Cockatoo Island is one of Sydney’s oldest landmarks dating right back to the first settlers in Sydney.
Located at the junction of the Parramatta and Lane Cove rivers, Cockatoo Island stands as one of the most interesting historical landmarks you can reach on a short boat ride from Cockle Bay Wharf. Known by most as a convict island first and foremost, prisoners here in the early 1800s were sentenced to a life of hard labour, building the docks and cutting the sandstone blocks to create the buildings that still stand today whilst always being fearful of the looming gaol which prisoners were also made to build themselves.
What most may not know is that Cockatoo Island in the late 1800’s was a reformatory school for wayward girls. This would turn out not to be one of the governments brightest ideas. Based just offshore of the island was a training ship for nearly 500 neglected, orphaned, unruly male youths that had been picked up on the streets of Sydney.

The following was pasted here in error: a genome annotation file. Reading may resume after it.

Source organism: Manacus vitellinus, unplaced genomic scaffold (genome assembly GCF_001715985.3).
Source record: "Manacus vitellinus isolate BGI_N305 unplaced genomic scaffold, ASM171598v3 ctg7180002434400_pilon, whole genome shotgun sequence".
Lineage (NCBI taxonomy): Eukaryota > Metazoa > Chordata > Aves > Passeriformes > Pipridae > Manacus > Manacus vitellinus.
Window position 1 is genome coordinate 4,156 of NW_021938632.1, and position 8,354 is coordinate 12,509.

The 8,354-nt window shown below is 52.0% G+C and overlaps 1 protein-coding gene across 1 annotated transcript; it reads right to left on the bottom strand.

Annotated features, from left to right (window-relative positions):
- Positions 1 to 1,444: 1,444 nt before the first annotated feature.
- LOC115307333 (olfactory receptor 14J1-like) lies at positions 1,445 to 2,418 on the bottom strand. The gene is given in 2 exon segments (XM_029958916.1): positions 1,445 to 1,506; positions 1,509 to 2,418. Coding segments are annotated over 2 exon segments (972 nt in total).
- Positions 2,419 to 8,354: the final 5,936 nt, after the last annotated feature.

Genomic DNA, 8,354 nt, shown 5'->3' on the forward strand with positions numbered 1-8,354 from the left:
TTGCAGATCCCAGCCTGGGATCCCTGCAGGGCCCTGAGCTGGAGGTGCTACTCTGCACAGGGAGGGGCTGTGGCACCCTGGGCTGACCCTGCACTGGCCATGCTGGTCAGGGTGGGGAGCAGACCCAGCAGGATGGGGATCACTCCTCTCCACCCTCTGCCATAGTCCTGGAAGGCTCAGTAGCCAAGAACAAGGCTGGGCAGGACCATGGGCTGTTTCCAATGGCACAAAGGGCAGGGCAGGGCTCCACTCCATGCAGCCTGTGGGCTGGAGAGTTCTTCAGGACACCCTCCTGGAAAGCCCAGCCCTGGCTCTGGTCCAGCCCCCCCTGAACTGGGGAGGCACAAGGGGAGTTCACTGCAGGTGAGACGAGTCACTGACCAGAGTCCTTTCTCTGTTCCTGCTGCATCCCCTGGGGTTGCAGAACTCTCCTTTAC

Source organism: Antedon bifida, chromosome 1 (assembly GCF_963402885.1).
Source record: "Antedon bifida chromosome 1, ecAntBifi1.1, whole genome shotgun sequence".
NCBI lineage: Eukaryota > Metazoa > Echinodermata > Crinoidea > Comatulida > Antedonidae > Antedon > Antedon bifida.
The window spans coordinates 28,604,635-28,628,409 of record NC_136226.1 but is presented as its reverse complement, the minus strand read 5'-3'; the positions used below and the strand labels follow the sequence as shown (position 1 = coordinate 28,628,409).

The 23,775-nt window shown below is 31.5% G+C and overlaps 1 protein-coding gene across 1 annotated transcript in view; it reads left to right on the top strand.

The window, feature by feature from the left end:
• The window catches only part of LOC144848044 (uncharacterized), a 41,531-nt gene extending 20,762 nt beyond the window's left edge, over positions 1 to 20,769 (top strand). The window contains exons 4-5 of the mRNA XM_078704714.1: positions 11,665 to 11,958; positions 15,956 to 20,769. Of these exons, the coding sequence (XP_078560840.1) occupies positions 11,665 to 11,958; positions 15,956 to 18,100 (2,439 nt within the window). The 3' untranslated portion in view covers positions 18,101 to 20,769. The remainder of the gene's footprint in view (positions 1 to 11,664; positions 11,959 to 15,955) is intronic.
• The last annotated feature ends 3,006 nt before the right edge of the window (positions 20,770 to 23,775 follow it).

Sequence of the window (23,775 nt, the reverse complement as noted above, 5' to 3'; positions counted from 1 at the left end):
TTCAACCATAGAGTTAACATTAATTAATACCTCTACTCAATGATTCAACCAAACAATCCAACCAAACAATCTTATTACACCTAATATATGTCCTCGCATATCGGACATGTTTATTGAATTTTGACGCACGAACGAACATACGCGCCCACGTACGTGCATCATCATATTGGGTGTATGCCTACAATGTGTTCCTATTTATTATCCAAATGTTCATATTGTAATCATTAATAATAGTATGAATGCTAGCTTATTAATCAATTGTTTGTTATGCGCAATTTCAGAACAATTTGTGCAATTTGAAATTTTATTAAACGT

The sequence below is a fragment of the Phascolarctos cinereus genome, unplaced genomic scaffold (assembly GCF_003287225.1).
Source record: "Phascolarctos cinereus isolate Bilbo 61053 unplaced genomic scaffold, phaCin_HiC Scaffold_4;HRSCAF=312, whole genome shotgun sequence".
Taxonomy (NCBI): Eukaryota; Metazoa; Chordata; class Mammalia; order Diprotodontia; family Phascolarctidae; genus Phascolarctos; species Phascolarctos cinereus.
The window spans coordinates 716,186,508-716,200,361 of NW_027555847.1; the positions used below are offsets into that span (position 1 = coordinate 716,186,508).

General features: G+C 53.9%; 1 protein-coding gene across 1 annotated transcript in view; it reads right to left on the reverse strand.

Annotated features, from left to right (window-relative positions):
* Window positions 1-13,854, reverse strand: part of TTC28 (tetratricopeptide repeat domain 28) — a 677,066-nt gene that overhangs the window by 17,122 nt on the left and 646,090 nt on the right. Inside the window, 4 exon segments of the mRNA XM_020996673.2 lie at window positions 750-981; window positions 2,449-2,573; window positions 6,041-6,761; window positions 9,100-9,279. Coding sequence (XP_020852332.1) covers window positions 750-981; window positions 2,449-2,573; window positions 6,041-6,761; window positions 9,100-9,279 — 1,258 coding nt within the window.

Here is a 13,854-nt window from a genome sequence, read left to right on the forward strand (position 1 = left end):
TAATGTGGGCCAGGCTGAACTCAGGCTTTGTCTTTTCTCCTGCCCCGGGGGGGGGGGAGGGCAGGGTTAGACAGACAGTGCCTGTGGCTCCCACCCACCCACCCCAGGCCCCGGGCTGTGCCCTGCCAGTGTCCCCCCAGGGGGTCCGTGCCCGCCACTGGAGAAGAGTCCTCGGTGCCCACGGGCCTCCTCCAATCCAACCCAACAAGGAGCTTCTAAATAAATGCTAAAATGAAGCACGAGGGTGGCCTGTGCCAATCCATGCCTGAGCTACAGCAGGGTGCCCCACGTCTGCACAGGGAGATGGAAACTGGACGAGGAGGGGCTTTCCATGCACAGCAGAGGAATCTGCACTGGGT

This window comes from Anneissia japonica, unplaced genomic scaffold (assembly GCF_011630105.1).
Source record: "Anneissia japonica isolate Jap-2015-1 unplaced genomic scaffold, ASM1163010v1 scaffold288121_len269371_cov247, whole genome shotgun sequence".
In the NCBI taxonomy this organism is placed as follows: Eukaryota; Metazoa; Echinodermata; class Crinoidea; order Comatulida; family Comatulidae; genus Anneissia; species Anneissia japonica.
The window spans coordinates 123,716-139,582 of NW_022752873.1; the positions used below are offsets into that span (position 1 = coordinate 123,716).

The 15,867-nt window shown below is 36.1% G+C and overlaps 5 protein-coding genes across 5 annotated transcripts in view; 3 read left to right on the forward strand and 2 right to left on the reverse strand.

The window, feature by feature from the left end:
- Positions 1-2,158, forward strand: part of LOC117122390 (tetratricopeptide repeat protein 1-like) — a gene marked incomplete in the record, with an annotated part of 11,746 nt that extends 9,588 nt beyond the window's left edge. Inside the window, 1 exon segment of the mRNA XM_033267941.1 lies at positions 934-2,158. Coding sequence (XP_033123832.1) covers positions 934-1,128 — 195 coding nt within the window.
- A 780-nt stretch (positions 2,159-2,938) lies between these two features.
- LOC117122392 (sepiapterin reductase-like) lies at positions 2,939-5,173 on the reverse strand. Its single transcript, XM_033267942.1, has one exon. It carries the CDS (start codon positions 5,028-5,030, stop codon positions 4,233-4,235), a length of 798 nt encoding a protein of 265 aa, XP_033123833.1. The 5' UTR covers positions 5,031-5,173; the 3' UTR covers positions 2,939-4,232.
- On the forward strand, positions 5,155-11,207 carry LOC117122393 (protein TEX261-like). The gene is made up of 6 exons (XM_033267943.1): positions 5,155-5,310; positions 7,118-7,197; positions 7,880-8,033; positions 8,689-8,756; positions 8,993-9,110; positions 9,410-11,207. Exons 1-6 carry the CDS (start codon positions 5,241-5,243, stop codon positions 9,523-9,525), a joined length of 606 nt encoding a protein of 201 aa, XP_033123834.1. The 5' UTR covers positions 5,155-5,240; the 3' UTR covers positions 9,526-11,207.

As you can imagine it wasn’t long before secret trysts and inappropriate meetings began to occur between the two camps. Once these dalliances were discovered the school was quickly relocated to Parramatta in Sydney’s West. The Island regained its pride though in later years becoming Australia’s largest shipping yard and contributing to the industrial development of this new country and even newer city.
To learn more or to take a trip to Cockatoo Island visit http://www.cockatooisland.gov.au/